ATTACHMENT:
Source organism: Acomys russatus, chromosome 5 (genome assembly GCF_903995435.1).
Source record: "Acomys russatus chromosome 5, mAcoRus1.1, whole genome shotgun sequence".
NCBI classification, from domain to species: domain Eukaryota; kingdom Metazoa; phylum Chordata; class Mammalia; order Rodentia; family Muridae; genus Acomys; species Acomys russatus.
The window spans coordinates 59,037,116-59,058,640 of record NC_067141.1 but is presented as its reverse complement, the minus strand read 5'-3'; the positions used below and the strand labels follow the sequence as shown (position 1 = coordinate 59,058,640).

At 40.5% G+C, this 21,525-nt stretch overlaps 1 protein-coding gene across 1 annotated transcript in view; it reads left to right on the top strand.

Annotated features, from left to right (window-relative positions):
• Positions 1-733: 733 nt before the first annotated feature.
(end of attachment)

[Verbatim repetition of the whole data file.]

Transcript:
Source organism: Acomys russatus, chromosome 5 (genome assembly GCF_903995435.1).
Source record: "Acomys russatus chromosome 5, mAcoRus1.1, whole genome shotgun sequence".
NCBI classification, from domain to species: domain Eukaryota; kingdom Metazoa; phylum Chordata; class Mammalia; order Rodentia; family Muridae; genus Acomys; species Acomys russatus.
The window spans coordinates 59,037,116-59,058,640 of record NC_067141.1 but is presented as its reverse complement, the minus strand read 5'-3'; the positions used below and the strand labels follow the sequence as shown (position 1 = coordinate 59,058,640).

At 40.5% G+C, this 21,525-nt stretch overlaps 1 protein-coding gene across 1 annotated transcript in view; it reads left to right on the top strand.

Annotated features, from left to right (window-relative positions):
• Positions 1-733: 733 nt before the first annotated feature.